After a lovely week off, I am now back in the country and reviewing what happened in the security world while I was gone. To my shock, the answer is… not much. This is probably the first vacation I’ve had in years when the bad guys took a break too.
Did interesting things happen last week? Of course they did. For example, I got to pet two otter cubs, take photos of venomous reptiles without protective glass and hold a grey fox in my lap. However on the security front, we’ve got a few updates here and there, and that’s about it. Sure, there’s news that various attackers have gotten incrementally better at this or that, but that’s not really news. That’s just what they do. Of course, since that’s what they do, it really should be what you do as well. However, that’s well off topic for this post.
We finally have an update to the MSXML problem. That is unless you run version 5.0, but who’d do a silly thing like that? The problem affecting Visual Basic DLLs is also addressed. Both of these issues are being actively exploited, so you should apply those patches immediately.
The patches also include critical issues on servers and workstations that involve Internet Explorer, TLS encryption flaws and file and directory name handling. Luckily, it doesn’t look like any of these patches are likely to cause problems, so you should probably just apply them.
Unless of course you’re running MSXML 5.0 … then you should probably replace with version 6.0.
More on these issues can be found at the SANS ISC Blog
We gained an extra second last week. How did you spend yours?
If you were like some of our software/service vendors out there, you spent it crashing. This shows, yet again, that time is hard to deal with. There’s not much you can do about that, other than be aware that time isn’t as linear as we’d like, and things like leap seconds, leap years, time zone changes and such can wreak havoc on our systems.
Your best protection is to understand your extended business network better. Use a time management system internally and set it to alert you if systems start to drift. Map out how your service vendors affect your business so you can easily identify when being down is on their side as opposed to yours (I test off my cell phone, so all traffic follows an isolated path).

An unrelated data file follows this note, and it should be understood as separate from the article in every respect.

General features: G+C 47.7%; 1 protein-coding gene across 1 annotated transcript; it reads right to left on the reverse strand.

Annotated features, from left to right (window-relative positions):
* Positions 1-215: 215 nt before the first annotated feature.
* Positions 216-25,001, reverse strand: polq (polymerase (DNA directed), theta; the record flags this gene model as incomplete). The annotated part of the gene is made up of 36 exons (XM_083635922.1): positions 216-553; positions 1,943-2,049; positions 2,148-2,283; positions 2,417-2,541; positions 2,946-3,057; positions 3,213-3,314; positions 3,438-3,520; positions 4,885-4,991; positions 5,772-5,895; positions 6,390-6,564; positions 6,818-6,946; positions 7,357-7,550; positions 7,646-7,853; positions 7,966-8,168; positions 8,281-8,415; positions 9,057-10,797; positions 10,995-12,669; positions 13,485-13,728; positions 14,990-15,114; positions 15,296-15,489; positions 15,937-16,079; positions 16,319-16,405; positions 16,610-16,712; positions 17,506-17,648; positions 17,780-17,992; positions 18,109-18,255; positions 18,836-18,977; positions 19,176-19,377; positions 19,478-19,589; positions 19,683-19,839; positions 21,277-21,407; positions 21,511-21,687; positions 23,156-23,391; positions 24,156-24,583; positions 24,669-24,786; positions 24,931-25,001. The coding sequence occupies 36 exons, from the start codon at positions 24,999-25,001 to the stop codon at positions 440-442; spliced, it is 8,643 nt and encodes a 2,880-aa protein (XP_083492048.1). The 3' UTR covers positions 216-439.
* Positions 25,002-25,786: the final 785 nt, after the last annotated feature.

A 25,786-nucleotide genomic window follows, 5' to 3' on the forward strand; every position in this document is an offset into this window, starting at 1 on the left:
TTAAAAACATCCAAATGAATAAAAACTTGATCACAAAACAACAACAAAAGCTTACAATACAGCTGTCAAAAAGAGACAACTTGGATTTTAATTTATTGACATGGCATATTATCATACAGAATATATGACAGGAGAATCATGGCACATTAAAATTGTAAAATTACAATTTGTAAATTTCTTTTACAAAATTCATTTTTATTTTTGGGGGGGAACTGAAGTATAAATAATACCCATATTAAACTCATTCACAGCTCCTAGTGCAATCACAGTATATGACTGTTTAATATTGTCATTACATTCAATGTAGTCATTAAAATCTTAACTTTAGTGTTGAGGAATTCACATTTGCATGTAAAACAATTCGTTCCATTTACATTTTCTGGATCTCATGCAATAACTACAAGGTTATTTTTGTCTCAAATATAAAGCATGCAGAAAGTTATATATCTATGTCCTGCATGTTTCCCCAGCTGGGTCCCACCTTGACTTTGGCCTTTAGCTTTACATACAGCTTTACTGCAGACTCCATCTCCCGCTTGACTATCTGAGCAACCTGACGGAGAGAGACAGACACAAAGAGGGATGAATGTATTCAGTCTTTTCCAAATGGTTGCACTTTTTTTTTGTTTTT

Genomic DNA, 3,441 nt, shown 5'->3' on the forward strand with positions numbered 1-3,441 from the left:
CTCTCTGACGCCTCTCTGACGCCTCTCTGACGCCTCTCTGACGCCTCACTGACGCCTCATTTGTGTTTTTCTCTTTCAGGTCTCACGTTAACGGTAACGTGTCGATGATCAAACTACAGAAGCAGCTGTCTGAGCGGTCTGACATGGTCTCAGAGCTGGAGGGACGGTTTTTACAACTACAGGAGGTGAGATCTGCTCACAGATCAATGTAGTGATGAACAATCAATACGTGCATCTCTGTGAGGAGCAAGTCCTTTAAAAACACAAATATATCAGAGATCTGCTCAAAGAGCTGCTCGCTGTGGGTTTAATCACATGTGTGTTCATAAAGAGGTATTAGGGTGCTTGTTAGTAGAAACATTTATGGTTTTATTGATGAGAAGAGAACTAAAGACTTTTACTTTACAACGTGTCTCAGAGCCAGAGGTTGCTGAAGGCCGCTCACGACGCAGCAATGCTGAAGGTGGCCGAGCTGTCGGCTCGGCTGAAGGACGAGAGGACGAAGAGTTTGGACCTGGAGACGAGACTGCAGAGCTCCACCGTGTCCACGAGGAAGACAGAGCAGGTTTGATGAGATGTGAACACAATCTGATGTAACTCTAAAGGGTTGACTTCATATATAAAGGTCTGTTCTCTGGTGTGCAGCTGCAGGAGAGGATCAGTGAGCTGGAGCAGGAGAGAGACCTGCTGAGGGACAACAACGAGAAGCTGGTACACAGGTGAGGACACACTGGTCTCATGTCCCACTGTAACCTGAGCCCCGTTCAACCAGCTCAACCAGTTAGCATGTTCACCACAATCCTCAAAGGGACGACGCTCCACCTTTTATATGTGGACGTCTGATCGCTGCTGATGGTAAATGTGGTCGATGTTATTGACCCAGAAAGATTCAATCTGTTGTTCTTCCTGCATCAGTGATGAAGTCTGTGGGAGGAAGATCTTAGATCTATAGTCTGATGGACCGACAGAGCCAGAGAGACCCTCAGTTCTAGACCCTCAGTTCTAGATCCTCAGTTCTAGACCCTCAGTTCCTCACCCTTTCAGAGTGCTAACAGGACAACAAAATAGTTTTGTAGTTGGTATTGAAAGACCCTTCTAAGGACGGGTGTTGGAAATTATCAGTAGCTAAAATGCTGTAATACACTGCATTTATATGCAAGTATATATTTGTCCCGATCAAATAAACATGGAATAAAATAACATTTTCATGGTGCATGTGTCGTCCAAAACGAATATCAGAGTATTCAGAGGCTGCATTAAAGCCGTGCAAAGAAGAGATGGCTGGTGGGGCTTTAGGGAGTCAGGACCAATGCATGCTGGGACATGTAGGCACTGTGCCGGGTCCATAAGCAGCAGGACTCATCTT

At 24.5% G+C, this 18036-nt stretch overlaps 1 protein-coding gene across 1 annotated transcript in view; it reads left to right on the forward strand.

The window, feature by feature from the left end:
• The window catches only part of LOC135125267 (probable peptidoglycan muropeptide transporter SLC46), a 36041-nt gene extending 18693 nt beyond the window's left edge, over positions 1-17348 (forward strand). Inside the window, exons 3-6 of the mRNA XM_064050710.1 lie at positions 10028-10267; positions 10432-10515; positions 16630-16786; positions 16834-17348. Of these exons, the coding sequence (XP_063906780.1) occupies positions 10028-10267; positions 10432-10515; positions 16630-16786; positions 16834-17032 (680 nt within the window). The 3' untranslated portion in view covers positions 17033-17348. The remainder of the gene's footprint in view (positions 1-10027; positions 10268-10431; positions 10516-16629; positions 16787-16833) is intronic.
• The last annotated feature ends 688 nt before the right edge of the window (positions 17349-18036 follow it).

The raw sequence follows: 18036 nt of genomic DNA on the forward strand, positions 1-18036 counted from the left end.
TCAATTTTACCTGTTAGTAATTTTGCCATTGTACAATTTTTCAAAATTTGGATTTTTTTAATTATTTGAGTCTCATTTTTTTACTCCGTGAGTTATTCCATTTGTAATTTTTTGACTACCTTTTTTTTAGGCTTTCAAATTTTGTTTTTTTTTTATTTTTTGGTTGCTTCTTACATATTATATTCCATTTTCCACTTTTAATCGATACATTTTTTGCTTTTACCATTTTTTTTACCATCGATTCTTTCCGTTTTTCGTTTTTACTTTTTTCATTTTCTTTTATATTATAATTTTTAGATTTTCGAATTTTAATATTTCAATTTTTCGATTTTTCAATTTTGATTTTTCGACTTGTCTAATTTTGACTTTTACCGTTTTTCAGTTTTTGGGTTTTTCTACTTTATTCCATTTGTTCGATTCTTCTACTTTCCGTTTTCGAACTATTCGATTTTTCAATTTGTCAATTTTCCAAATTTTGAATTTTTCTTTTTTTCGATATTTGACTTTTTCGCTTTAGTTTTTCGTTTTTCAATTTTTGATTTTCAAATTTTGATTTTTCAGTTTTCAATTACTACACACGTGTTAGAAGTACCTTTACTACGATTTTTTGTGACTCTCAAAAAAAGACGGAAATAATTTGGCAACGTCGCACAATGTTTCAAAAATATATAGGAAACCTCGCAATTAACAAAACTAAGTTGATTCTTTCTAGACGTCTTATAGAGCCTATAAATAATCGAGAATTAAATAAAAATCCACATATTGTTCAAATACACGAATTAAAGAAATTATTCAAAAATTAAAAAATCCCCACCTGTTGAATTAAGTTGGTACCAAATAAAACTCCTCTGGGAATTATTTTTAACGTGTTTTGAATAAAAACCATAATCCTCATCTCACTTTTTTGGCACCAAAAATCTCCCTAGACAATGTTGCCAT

Basically, the more you understand how information flows through your business, the better you can identify what causes that flow to fail.
Turns out Android has malware. This is probably news if your last phone was a Motorola DynaTAC. So, for those of you just now catching up, here’s the deal: phones are computers now. If you don’t treat your phone like a computer, bad things are going to happen. Use encryption, strong passwords, anti-malware and don’t go installing stupid stuff on it.
In fact, phones are bad computers! Much of the malware that runs on phones comes from applications that are, shall we say, somewhat adult in nature. Perhaps it would be better if, instead of viewing such material on a screen smaller than a mouse, people use that mouse and view it on real computer running real protections.
If you do that, you can ignore all the “OMG! Android has Malwares!!!!11!!” articles that come out over the next year.
There is a new WordPress update out. If you’re running WordPress, install it ASAP. You can get it here, or just update it from within your dashboard. However, a caveat first. WordPress, as a platform, is great. You can post things quickly and easily. I use it all the time, myself.
But … and it’s a big but … the risk to using WordPress grows with each plugin that you install. It grows with the number of people who have the ability to post. Many site compromises occur because people host multiple sites with a large hosting company and if any one of them gets compromised, the attackers can bounce to other sites and take those over as well. Thus, if you’re running WordPress, keep all sites up-to-date, make sure all users have decent passwords and use a plugin like Exploit Scanner to check that things are set up right.
If you need help reading the results of Exploit Scanner, we’d be glad to lend a hand. Really, it’s pretty easy to secure WordPress, so it’s not that expensive to get a bit of professional help.